Lake of Fire is a masterpiece, a landmark accomplishment in the history of documentary cinema. I can’t recommend it to everyone – its uncompromisingly explicit medical footage of abortions will be impossible for some viewers to sit through, and its straightforward inclusion of loony-bird fringe arguments on the anti-abortion side may upset both pro-life and pro-choice members of the audience.
But while it’s certainly flawed, it is a brilliant formal achievement and an extraordinarily provocative example of the cinema of ideas. The black-and-white footage, some shot by director Tony Kaye, some from other sources, has all been digitally enhanced to have the same sharp, silvery, bright, laser-focused look. This is not superficial slickness, but a superbly effective way to glue your eyes to the screen. You’ve never seen a movie that looks like this. (I saw a high-definition video projection at Chicago’s wonderful Gene Siskel Center; I can only hope other venues will maintain the high visual standard.)
In 152 minutes, Kaye (American History X) includes a wide range of material: many talking heads, but also documentary footage of events as they happened, as well as local news coverage and even a propaganda film made by anti-abortion activists. (The film was more than a decade in the making, and the sense of events unfolding is quite powerful in the first half.)
The intent is to avoid taking a point of view, to present arguments for and against legal abortions without evaluating them. The results are certainly skewed by including the most extreme pro-life advocates, whose allegedly Bible-based rhetoric verges on insanity and whose actions lead to criminal prosecution and a death penalty for the murderer of an abortion-clinic physician. None of the pro-choice voices ever come close to this sort of appalling and over-the-top quality, and so the film may be accused of pro-choice bias.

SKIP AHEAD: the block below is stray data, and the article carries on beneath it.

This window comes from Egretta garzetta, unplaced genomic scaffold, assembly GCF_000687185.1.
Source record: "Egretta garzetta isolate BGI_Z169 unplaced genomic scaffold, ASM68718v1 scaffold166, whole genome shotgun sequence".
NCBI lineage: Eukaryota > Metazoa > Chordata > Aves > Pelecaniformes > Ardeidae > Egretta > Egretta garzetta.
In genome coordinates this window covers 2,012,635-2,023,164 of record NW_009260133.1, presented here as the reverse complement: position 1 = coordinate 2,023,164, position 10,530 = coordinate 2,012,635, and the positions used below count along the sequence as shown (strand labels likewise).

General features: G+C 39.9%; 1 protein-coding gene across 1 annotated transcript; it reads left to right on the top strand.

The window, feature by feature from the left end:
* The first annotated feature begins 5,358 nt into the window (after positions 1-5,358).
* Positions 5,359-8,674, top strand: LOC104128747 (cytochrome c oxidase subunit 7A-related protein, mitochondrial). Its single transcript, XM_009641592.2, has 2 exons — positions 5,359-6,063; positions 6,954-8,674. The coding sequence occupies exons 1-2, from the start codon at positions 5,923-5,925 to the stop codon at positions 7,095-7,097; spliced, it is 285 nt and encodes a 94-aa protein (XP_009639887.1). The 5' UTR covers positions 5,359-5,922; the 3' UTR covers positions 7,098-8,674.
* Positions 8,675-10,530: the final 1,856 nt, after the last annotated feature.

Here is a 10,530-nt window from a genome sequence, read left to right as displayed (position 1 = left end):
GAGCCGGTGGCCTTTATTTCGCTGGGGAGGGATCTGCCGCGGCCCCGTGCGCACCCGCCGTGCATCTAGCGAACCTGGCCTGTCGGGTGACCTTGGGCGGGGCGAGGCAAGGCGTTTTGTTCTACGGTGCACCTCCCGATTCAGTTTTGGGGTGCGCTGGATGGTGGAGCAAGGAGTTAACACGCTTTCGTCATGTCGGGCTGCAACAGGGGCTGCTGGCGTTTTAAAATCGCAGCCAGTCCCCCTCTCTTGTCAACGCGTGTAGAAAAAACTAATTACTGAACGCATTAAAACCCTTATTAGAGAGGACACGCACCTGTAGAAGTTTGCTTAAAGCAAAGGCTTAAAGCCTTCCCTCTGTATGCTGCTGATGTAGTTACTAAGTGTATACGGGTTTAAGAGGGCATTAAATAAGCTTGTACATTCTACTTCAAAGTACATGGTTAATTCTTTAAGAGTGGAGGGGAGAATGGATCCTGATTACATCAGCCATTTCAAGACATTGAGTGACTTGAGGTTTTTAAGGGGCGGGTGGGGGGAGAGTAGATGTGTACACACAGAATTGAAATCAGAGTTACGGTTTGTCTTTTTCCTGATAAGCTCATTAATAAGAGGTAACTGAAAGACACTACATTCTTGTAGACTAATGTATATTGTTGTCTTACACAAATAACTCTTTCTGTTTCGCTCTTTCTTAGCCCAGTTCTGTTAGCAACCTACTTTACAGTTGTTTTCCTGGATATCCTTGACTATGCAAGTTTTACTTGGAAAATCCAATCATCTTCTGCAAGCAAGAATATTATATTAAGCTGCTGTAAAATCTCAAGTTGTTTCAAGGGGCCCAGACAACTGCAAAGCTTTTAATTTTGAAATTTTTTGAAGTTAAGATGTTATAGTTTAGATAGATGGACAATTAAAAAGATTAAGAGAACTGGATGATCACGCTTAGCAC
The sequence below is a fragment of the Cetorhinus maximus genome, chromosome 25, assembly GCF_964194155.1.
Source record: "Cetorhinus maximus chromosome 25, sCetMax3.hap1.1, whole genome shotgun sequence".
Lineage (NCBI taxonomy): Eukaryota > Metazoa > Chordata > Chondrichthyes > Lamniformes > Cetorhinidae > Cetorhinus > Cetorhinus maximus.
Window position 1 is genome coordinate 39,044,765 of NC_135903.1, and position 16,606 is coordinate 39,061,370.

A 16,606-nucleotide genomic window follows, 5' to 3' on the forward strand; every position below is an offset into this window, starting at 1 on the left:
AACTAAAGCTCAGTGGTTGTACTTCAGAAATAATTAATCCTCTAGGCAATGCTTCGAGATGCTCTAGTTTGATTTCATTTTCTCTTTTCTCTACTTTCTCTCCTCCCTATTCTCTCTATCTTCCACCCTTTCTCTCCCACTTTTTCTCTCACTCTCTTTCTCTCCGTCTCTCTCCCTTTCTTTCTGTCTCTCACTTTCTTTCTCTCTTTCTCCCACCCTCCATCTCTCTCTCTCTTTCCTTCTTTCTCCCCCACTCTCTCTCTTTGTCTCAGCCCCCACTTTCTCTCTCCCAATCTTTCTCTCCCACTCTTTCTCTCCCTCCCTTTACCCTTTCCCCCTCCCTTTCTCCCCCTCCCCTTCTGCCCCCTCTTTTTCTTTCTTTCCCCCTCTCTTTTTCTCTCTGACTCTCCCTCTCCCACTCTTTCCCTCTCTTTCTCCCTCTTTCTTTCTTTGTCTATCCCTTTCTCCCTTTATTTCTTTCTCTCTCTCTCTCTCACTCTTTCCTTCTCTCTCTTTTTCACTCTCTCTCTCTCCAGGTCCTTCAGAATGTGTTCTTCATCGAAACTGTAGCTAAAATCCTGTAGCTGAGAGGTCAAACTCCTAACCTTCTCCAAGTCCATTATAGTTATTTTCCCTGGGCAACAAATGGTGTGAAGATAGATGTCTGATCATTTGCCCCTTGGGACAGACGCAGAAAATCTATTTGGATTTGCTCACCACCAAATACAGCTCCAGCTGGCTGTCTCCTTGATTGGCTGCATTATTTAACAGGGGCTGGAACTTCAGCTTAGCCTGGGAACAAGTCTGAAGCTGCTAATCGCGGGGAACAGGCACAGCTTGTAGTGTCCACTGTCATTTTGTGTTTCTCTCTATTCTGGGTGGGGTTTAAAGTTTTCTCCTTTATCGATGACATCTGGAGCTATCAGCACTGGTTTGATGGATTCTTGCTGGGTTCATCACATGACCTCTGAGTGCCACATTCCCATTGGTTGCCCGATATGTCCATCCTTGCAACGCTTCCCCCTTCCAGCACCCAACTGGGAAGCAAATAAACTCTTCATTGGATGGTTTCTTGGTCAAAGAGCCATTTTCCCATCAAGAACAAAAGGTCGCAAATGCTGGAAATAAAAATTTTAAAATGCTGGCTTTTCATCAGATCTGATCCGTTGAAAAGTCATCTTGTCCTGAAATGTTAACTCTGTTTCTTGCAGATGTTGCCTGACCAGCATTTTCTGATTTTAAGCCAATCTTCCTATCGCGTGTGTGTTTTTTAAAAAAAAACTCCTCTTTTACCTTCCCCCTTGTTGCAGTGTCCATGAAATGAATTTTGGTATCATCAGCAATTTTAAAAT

But no one after seeing this film will ever be able to make a straight-faced argument that a developing fetus is a non-human “clump of cells.” Nor will anyone who sees it ever forget the emotional journey of its last half hour, as we accompany a young woman to an abortion clinic, and watch every step of the process. Her tears after the procedure become our own. This is a movie intended to shake you up, and unless you are made of stone, it absolutely will.
In fact, another way to look at Kaye’s giving so much screen time to the Bible-thumping extremists whose rhetoric gives the film is title is to conclude that this issue is so vexing, with arguments on both sides so convincing yet so unsatisfying, that it drives people insane. That may sound glib, but after seeing this film and hearing the arguments it presents, you too may want to stand on a street corner yelling incoherently. There is no calm, rational answer to the abortion issue.
There is one sequence that made me uncomfortable and seems a bad miscalculation. A priest’s mad rant involving Hillary Clinton and short skirts as they relate to our decadent, baby-killing society is given an inordinate amount of screen time. His scabrous idiocy is intercut with a passionate speech made by then-Surgeon General Joycelyn Elders, who is fiercely eloquent. The intercutting between these two monologues goes on for several minutes, and one is left wondering at the filmmaker’s intent. My best guess is that since there are many with pro-life views who see Elders as an extremist and a villain and a laughing-stock, it seemed appropriate to pair her with the loon priest – but his irrational rhetoric represents only his own sad mind, not anyone else’s. The effect is unsavory and uncharacteristically off-key compared to the rest of this amazing film.
More successful are the lucid and riveting talking-head interviews with academics such as Alan Dershowitz and Noam Chomsky (whatever your opinions of these two, you may be surprised by what they say here). And there is an astonishing sequence that follows the true story of Norma McCorvey, the real life Jane Roe in Roe vs. Wade, now a born-again anti-abortion activist! The irony is brilliantly conveyed.
See Lake of Fire as soon as you can, if you dare. Its release will obviously be a limited one, but the strong-hearted (and strong-stomached) will not want to miss it. It is by far the strongest film I have seen in 2007.